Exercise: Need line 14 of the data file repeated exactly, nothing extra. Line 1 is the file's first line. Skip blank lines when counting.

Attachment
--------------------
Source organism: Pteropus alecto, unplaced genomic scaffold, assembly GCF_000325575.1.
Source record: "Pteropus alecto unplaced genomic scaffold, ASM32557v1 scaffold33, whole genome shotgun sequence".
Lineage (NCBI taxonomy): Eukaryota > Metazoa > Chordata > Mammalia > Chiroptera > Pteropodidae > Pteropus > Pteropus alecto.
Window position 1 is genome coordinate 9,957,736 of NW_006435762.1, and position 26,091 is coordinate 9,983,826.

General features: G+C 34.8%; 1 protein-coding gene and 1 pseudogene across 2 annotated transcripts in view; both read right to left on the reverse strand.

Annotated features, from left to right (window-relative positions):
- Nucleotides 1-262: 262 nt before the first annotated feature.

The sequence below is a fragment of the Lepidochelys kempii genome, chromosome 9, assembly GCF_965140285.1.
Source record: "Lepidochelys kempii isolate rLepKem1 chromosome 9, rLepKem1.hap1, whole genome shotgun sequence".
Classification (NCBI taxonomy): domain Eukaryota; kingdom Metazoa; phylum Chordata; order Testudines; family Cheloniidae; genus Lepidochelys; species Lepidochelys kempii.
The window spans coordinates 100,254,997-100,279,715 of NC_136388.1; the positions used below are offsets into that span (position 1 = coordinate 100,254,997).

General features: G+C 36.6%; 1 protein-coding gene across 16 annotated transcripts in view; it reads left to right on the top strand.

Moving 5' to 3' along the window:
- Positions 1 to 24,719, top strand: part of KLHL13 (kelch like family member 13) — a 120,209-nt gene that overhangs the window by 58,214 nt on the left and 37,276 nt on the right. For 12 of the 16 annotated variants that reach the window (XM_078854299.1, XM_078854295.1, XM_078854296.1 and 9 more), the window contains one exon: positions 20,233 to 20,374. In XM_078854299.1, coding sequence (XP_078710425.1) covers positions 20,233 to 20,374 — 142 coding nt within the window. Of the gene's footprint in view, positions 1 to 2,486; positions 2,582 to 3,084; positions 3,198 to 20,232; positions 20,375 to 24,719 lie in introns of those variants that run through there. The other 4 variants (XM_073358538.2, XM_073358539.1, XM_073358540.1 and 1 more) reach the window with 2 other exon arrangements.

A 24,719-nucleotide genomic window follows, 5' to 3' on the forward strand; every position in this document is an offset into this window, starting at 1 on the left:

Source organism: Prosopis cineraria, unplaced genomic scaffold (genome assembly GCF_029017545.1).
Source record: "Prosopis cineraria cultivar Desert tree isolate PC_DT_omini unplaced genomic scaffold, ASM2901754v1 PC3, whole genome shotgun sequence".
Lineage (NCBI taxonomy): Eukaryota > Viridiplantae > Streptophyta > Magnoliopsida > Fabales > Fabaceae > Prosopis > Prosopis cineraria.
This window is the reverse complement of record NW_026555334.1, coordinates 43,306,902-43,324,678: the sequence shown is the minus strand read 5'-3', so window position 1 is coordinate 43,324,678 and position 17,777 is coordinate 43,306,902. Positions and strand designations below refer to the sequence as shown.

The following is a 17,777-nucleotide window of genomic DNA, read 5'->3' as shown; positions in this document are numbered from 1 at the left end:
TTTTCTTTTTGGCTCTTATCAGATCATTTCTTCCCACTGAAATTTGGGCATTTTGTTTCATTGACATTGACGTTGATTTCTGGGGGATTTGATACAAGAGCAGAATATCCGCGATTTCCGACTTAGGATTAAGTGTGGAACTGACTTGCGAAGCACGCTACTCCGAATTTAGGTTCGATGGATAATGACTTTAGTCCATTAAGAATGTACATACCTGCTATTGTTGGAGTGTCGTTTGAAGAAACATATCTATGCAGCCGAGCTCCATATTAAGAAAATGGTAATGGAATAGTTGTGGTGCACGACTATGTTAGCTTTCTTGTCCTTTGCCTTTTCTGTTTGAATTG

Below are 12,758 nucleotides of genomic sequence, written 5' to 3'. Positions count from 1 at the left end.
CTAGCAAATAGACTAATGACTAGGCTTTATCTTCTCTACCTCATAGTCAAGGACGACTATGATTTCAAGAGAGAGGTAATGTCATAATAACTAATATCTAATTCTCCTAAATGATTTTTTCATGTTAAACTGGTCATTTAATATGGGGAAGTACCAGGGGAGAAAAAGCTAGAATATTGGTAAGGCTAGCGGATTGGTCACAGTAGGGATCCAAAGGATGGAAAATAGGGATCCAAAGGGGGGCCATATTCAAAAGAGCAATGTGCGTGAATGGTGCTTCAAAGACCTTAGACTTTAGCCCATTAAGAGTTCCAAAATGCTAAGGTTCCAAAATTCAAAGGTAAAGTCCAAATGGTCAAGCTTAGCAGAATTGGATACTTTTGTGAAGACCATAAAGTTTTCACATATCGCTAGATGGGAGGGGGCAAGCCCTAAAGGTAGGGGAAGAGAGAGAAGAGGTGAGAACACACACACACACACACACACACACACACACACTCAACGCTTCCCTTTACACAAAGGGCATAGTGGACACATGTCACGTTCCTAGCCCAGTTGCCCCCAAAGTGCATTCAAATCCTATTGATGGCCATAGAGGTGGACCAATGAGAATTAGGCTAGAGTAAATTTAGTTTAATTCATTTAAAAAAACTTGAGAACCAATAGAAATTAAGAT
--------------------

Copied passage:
- Positions 1 to 24,719, top strand: part of KLHL13 (kelch like family member 13) — a 120,209-nt gene that overhangs the window by 58,214 nt on the left and 37,276 nt on the right. For 12 of the 16 annotated variants that reach the window (XM_078854299.1, XM_078854295.1, XM_078854296.1 and 9 more), the window contains one exon: positions 20,233 to 20,374. In XM_078854299.1, coding sequence (XP_078710425.1) covers positions 20,233 to 20,374 — 142 coding nt within the window. Of the gene's footprint in view, positions 1 to 2,486; positions 2,582 to 3,084; positions 3,198 to 20,232; positions 20,375 to 24,719 lie in introns of those variants that run through there. The other 4 variants (XM_073358538.2, XM_073358539.1, XM_073358540.1 and 1 more) reach the window with 2 other exon arrangements.